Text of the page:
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Fatal Terrain is a 1997 novel written by Dale Brown. Patrick McLanahan, the airforce ace returns after his secret bombing missions over Iran in Shadows of Steel.

Plot Edit

The People's Republic of China has planned a massive invasion of the Taiwanese islands and the Formosa Strait, as the Taiwanese have claimed their country to be independent. The People's Liberation Army plans a full scale attack to retake the islands which it sees as rightfully the property of mainland China.

The American government, which has recognised Taiwan's independence is willing to back them up in case of an impeding attack. Kevin Martindale, the President of the United States, sends the top secret EB-52 Megafortress with the crew—Patrick McLanahan, Bradley Elliott and Nancy Cheshire—to monitor the situation over the international waters around the Taiwanese islands.

Meanwhile, the Chinese have sent their aircraft carrier "Mao Zedong" (formerly the Soviet aircraft carrier Varyag) along with their strongest destroyers to attack and regain the islands. Admiral Sun Ji Gouming, the ferocious young admiral of the People's Liberation Army Navy plans to use nuclear weapons to force Taiwan to surrender.

The Chinese play a blame game and rouse the Taiwanese forces into attacking first. By this the world opinion turns against the Taiwan and America. In retaliation, they mount a massive nuclear strike on Taiwan decimating most of their defence.

Elliot and his crew evade their grounding orders and set off on a renegade mission to destroy the Chinese nuclear silos. During the raid, the Megafortress comes under heavy attack. Elliott forces Patrick, his wife Wendy and Nancy to eject and flies the damaged bomber into the last silo, blowing it up.

Finally, the Chinese accept a ceasefire after Admiral Sun Ji Gouming voluntarily surrenders to the Americans at Kadena Air Base in Japan, following his deal with the Chinese president not to reveal the Chinese plans of attack in exchange for a ceasefire.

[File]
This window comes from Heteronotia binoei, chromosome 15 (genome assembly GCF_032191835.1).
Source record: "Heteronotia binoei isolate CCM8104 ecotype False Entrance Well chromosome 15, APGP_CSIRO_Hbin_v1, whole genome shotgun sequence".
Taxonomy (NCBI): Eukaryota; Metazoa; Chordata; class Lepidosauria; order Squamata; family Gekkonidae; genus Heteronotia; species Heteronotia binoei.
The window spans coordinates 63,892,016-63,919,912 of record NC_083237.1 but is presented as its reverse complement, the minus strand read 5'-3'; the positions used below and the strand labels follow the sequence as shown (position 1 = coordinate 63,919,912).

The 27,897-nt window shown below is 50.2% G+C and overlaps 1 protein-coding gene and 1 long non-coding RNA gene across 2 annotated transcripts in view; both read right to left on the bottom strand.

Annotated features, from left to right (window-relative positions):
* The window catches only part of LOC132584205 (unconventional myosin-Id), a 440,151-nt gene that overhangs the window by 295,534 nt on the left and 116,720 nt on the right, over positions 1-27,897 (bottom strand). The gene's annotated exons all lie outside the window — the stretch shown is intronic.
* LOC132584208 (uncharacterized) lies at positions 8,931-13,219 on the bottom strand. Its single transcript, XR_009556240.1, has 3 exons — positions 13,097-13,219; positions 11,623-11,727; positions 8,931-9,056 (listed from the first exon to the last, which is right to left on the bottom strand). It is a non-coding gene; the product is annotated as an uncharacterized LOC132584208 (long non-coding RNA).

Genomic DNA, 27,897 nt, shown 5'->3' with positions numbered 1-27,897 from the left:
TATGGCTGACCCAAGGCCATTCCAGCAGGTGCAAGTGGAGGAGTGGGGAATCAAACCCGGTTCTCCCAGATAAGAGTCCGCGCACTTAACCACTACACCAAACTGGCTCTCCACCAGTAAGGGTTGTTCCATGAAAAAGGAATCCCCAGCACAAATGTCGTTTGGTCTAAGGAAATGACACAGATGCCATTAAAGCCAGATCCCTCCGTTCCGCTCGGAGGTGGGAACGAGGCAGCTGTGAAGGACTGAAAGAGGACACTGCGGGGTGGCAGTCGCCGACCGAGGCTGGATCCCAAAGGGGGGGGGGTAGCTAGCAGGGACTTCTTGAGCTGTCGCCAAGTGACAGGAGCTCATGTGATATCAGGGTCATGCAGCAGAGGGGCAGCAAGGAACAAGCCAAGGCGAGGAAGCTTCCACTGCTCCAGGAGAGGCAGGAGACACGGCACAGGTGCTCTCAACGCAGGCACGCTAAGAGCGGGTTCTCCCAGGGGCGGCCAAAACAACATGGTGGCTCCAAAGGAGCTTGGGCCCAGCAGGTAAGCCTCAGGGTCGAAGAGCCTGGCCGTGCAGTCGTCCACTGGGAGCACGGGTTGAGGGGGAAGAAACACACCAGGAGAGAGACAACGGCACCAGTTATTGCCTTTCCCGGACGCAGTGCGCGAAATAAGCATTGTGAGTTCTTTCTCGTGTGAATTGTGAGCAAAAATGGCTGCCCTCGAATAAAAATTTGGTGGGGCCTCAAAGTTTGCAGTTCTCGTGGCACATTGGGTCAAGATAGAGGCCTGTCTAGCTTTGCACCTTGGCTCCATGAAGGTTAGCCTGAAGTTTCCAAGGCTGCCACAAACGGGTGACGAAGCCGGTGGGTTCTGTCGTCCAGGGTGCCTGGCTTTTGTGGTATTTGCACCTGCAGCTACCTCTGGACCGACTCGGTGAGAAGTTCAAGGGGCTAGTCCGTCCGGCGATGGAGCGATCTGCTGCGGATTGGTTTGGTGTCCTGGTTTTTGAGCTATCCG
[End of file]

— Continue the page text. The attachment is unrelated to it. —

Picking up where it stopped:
The Megafortress crew makes it back to the United States. The President announces that he has decided to reopen the HAWC as Elliott Air Force Base. He also appoints General Samson as its Chief Commander and requests McLanahan to act as the Director of Operations. McLanahan, reluctant on the offer looks ahead to his future life with Wendy becoming a father to their son Bradley McLanahan—named in honour of their beloved friend Bradley Elliott.

Main characters Edit

Ret. Gen. Bradley Elliott - Killed in action by flying his plane into a nuclear missile silo

Maj. Patrick Mclanahan - Bombadier onboard the EB-52

Wendy Tork Mclanahan - Systems officer onboard the EB-52 and wife of Patrick Mclanahan

Nancy Cheshire - Co-pilot and navigator onboard the EB-52

Gen. Terill Samson - Chief of Megafortress operations during the war and later chief of HAWC

Adm. George Balboa - Commander of the Navy and the chairman of the Joint Chiefs of staff

ReceptionEdit

Reviewer Jeff Popple of the Canberra Times (Australia) called it an "enjoyable techno-thriller, full of state-of -the-art military hardware and simplistic right-wing politics." He said the details about technology were convincing, but said "the dialogue and characterizations are less convincing." He recommended it for fans of the genre.[1] Publishers Weekly complained of "tinny dialogue and leaden prose" but praised the authors knowledge of military technology.[2] The hard cover edition, by Putnam, reached number 14 on the New York Times best seller list in August 1997.[3] The paperback edition, by Berkley, reached number 6 on the New York Times best seller list in April, 1998.[4]

ReferencesEdit

  1. Popple, Jeff "Heroic individuals who battle great odds," Canberra Times (Australia), August 24, 1997, Sunday edition, part A, page 22. LexisNexis Library Express (subscription). Retrieved August 31, 2011
  2. [1]Publishers Weekly, June 2, 1997. Retrieved August 31, 2011
  3. [2]Best sellers" August 10, 1997. The New York Times, August 10, 1997. Retrieved August 30, 2011
  4. [3]Books: Fiction paperback. The New York Times, April 12, 1998. Retrieved August 30, 2011
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